Fourth, it would not benefit China, which is trying to promote itself as a leader of the new world order after the Covid-19 pandemic ends (as some believe and Beijing hopes) that is more interested in peace, to launch this role by standing by a country that is trying to destabilise the Middle East and whose policies are escalating the nuclear and ballistic arms race in the region.
There is, however, a path that China can take to rein in Trump and block him from taking advantage of the Covid-19 pandemic against Beijing. It should focus on Trump’s weakness with various players inside and outside the US, as follows: first, there is growing opposition to Trump’s claim that China is responsible for the novel coronavirus outbreak; and his Democrat opponents point out that the disease spread due to the haphazard policies of Trump’s administration, not because China hid information that could have helped prevent the spread of the deadly virus.
Second, it is in China’s interest to attract countries that are undecided in supporting Trump to launch an international investigation into China’s role in spreading the pandemic.
China’s defence of Iran could result in more finger pointing against Beijing in the Covid-19 pandemic, especially since many European countries such as France and Italy already support such an investigation. If China does not mix issues in its dispute with the US, then European countries that support Trump in his campaign against China may back down.
For example, the German magazine Der Spiegel said 8 May that a report by German intelligence shed doubt on US claims that the source of the virus is a Chinese lab, stating that the accusations are an attempt to distract from the US’s failure to control the pandemic. China could use this information to embarrass Germany if it supports Trump’s call to investigate the source of the virus.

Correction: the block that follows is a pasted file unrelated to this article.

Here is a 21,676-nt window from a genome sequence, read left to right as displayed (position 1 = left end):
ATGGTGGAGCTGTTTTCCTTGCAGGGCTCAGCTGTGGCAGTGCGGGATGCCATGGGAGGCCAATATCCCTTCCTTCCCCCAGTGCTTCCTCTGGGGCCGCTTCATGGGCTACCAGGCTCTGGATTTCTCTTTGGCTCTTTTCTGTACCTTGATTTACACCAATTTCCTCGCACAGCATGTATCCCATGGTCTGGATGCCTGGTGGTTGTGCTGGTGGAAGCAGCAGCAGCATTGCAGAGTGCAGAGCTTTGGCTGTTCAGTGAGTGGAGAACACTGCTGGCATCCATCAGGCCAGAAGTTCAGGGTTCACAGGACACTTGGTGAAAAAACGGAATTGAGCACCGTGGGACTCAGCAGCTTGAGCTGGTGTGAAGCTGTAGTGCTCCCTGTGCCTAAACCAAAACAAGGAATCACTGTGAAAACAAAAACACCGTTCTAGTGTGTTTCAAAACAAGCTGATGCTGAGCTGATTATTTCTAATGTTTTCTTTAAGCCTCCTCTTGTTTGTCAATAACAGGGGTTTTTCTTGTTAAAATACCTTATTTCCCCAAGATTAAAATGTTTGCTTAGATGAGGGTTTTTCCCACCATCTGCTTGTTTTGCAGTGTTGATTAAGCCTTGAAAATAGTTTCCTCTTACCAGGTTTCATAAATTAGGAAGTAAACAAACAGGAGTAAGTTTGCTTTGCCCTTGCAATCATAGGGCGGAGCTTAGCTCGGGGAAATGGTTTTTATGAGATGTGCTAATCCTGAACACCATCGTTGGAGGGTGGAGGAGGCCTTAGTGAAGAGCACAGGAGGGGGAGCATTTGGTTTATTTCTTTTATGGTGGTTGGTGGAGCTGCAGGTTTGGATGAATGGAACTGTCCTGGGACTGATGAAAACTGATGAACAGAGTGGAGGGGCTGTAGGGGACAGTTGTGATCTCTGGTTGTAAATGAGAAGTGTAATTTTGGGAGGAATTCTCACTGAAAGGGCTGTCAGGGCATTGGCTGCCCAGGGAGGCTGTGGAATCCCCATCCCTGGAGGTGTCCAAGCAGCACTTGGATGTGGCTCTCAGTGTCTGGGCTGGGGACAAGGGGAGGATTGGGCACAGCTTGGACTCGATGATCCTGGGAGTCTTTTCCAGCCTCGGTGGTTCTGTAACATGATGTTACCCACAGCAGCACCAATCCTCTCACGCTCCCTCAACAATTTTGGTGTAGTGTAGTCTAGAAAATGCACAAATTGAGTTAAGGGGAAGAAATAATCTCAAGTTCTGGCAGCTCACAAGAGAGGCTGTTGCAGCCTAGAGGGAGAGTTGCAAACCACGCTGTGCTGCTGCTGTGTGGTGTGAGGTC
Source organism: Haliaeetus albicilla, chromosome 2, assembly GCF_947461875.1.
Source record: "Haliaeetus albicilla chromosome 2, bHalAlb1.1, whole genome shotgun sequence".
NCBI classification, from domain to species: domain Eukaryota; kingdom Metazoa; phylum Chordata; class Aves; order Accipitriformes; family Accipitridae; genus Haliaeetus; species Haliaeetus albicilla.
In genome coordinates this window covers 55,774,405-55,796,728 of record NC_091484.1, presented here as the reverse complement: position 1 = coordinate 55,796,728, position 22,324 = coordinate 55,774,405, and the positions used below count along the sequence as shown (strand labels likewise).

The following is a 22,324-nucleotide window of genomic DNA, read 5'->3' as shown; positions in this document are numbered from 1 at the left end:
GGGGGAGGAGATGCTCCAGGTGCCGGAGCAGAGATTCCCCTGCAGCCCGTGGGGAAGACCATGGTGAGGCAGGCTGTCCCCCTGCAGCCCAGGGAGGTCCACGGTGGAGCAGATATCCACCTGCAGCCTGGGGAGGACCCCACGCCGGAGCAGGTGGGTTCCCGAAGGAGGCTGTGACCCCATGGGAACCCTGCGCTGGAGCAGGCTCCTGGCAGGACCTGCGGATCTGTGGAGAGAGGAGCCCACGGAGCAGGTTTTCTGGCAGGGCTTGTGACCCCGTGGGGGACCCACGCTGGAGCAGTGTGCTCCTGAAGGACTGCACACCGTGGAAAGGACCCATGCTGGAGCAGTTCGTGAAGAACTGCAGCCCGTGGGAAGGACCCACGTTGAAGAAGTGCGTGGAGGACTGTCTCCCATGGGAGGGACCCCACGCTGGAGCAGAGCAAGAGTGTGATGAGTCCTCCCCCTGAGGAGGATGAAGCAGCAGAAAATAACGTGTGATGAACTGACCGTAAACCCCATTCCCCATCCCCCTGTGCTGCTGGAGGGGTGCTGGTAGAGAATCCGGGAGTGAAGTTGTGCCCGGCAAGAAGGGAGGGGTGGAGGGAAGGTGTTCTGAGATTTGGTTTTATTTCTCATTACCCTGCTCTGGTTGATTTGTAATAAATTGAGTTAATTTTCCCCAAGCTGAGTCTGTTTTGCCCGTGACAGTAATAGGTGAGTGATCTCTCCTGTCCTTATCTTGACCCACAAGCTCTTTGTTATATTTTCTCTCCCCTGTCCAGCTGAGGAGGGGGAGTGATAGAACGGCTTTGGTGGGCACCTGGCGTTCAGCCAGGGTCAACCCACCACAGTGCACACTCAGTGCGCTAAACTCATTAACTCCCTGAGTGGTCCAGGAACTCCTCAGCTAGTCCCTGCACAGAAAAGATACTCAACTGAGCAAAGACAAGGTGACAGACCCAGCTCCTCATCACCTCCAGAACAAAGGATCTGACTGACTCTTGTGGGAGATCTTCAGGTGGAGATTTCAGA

Third, the Trump administration is under great pressure on the legitimacy of sanctions against Iran since they do not impact the regime’s policies, but instead cause more suffering for the people, because of the sanctions’ impact along with Covid-19 at the same time. China could participate in a humanitarian campaign, win favour with Iran, but without angering others that resent its attempts to allow Iran to continue nuclear and ballistic testing.
For example, the European Commission called for lifting sanctions for humanitarian reasons; UN High Commissioner for Human Rights Michelle Bachelet urged the US to lift sanctions on Iran and Venezuela, stressing that the health situation called for such a move in order to save lives.
These calls are usually popular around the globe, especially if they make a distinction between punishing Iran for its ambitious arm programmes and preventing sanctions from impacting the human rights of the Iranian people. China must pay close attention to this.
*A version of this article appears in print in the 21 May, 2020 edition of Al-Ahram Weekly